Many people have some experience with calculus. It is known that techniques from calculus are the basis of some important branches of mathematics, including analysis and analytic number theory. Indeed, it was the careful study of the concepts underlying the calculus that sowed the seeds of analysis. Euler’s intelligent proof of the divergence of the series of the reciprocals of the primes used only (delicate) ideas from calculus. His proof helped lead Dirichlet and Riemann to lay down the foundation stones of analytic number theory.

Usually, when we teach a course in calculus, we teach a few key topics and subjects and, if we are lucky, we will be able to solve some practical examples for students. The result of this is that we are forced to omit many beautiful ideas. Probably aware of this, many calculus books leave these brilliant results to the final exercises of their chapters. This sad gap becomes more annoying when we remember that the historical development of the calculus was largely spurred by the discovery of just those results that we usually disregard.

The book under review is a remarkable resource to fill this gap. Although this book is intended as a second course in calculus of a single variable, it follows the standard structure of calculus books. The author gives beautiful proofs of some of the basic results and focuses on deducing from them several interesting facts.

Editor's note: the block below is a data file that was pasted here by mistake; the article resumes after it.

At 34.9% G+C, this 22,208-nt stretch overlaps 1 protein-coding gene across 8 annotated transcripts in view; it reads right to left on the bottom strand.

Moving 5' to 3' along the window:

A large number of inequalities are proved, including numerical, geometrical, and differential and integral inequalities. The author presents several proofs of the arithmetic-geometric mean inequality, studies other possible means of numbers, and gathers some inequalities concerning the number \(e\). He discusses various mean value theorems and considers the concept of convexity and its applications.

Integrals and methods to compute them are explained as well. Several brilliant classical examples of integration are given in detail, which includes studying Wallis’s product for \(pi\), proving irrationality of some famous numbers, Euler’s sum of the reciprocals of the squares, the divergence of the series of reciprocals of the prime numbers, and Stirling’s formula for factorials.

The author has gathered several interesting exercises at the end of each chapter. Many of exercises are selected from educational notes, and give research ideas at the undergraduate level for readers. Each chapter ends with a rich list of references.

The book is very well motivated and well written, and is very suitable for readers to follow as self-study. I recommend it highly for undergraduate students who have completed a course in calculus, and also for students who have a course in mathematical analysis. It will also serve well for anyone who is interested in developing undergraduate research at the calculus level.

Mehdi Hassani is a faculty member at the Department of Mathematics, Zanjan University, Iran. His fields of interest are Elementary, Analytic and Probabilistic Number Theory.